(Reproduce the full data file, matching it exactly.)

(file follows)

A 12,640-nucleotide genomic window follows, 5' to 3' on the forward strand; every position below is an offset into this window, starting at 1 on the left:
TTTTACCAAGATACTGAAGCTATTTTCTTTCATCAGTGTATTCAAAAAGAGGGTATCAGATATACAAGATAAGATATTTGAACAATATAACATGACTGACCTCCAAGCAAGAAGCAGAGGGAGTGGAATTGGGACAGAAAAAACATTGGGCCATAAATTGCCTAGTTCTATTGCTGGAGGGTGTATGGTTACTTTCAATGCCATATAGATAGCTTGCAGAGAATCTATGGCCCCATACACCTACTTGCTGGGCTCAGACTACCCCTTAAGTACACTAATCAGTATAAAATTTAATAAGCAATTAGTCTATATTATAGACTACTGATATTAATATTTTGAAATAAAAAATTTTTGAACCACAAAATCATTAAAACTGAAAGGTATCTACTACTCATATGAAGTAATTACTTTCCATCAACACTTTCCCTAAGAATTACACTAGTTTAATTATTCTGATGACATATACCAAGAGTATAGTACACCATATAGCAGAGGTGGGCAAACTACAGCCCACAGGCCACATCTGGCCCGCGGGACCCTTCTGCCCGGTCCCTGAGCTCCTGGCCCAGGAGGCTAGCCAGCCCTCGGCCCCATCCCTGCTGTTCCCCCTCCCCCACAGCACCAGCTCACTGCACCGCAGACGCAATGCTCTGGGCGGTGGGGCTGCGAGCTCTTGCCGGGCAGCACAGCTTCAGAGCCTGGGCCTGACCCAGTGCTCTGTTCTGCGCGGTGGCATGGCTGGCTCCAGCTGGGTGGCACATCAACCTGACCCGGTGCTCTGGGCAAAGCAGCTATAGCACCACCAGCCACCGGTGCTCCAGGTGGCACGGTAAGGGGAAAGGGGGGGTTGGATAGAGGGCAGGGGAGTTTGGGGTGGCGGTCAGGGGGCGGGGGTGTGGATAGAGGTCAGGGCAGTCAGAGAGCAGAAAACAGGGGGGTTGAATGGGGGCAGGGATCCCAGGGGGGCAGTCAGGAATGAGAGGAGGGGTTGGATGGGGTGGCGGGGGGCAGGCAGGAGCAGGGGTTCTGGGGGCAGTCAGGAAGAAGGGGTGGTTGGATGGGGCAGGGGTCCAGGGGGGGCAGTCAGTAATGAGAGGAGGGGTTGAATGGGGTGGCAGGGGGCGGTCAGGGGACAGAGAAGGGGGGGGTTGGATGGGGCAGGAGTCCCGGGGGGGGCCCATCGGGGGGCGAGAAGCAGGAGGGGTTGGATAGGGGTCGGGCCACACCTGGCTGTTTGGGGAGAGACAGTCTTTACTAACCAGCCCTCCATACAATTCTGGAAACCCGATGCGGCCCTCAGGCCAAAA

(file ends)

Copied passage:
A 12,640-nucleotide genomic window follows, 5' to 3' on the forward strand; every position below is an offset into this window, starting at 1 on the left:
TTTTACCAAGATACTGAAGCTATTTTCTTTCATCAGTGTATTCAAAAAGAGGGTATCAGATATACAAGATAAGATATTTGAACAATATAACATGACTGACCTCCAAGCAAGAAGCAGAGGGAGTGGAATTGGGACAGAAAAAACATTGGGCCATAAATTGCCTAGTTCTATTGCTGGAGGGTGTATGGTTACTTTCAATGCCATATAGATAGCTTGCAGAGAATCTATGGCCCCATACACCTACTTGCTGGGCTCAGACTACCCCTTAAGTACACTAATCAGTATAAAATTTAATAAGCAATTAGTCTATATTATAGACTACTGATATTAATATTTTGAAATAAAAAATTTTTGAACCACAAAATCATTAAAACTGAAAGGTATCTACTACTCATATGAAGTAATTACTTTCCATCAACACTTTCCCTAAGAATTACACTAGTTTAATTATTCTGATGACATATACCAAGAGTATAGTACACCATATAGCAGAGGTGGGCAAACTACAGCCCACAGGCCACATCTGGCCCGCGGGACCCTTCTGCCCGGTCCCTGAGCTCCTGGCCCAGGAGGCTAGCCAGCCCTCGGCCCCATCCCTGCTGTTCCCCCTCCCCCACAGCACCAGCTCACTGCACCGCAGACGCAATGCTCTGGGCGGTGGGGCTGCGAGCTCTTGCCGGGCAGCACAGCTTCAGAGCCTGGGCCTGACCCAGTGCTCTGTTCTGCGCGGTGGCATGGCTGGCTCCAGCTGGGTGGCACATCAACCTGACCCGGTGCTCTGGGCAAAGCAGCTATAGCACCACCAGCCACCGGTGCTCCAGGTGGCACGGTAAGGGGAAAGGGGGGGTTGGATAGAGGGCAGGGGAGTTTGGGGTGGCGGTCAGGGGGCGGGGGTGTGGATAGAGGTCAGGGCAGTCAGAGAGCAGAAAACAGGGGGGTTGAATGGGGGCAGGGATCCCAGGGGGGCAGTCAGGAATGAGAGGAGGGGTTGGATGGGGTGGCGGGGGGCAGGCAGGAGCAGGGGTTCTGGGGGCAGTCAGGAAGAAGGGGTGGTTGGATGGGGCAGGGGTCCAGGGGGGGCAGTCAGTAATGAGAGGAGGGGTTGAATGGGGTGGCAGGGGGCGGTCAGGGGACAGAGAAGGGGGGGGTTGGATGGGGCAGGAGTCCCGGGGGGGGCCCATCGGGGGGCGAGAAGCAGGAGGGGTTGGATAGGGGTCGGGCCACACCTGGCTGTTTGGGGAGAGACAGTCTTTACTAACCAGCCCTCCATACAATTCTGGAAACCCGATGCGGCCCTCAGGCCAAAA